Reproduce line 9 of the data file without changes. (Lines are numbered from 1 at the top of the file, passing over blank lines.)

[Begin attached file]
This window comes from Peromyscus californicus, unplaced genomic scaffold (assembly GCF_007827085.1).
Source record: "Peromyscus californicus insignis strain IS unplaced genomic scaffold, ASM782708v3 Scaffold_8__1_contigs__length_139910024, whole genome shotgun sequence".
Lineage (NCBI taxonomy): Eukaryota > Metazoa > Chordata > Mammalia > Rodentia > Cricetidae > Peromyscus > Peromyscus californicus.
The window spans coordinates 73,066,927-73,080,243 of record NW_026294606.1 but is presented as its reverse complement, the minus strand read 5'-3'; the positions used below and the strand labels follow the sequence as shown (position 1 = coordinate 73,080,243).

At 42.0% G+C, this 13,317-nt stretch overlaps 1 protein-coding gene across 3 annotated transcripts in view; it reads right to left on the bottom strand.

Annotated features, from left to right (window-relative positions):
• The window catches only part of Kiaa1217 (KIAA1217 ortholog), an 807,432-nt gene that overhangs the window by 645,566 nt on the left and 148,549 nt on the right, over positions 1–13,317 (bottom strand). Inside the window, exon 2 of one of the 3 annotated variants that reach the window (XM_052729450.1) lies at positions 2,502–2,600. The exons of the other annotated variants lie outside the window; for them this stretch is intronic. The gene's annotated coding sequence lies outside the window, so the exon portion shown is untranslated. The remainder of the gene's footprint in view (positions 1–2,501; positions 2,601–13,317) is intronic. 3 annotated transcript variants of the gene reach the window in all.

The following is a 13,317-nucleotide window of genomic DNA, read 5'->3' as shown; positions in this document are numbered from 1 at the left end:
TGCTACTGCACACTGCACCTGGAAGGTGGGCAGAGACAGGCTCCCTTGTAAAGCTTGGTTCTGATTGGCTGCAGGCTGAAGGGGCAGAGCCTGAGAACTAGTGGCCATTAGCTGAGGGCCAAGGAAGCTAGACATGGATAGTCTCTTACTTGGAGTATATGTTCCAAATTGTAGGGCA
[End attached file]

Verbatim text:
TGCTACTGCACACTGCACCTGGAAGGTGGGCAGAGACAGGCTCCCTTGTAAAGCTTGGTTCTGATTGGCTGCAGGCTGAAGGGGCAGAGCCTGAGAACTAGTGGCCATTAGCTGAGGGCCAAGGAAGCTAGACATGGATAGTCTCTTACTTGGAGTATATGTTCCAAATTGTAGGGCA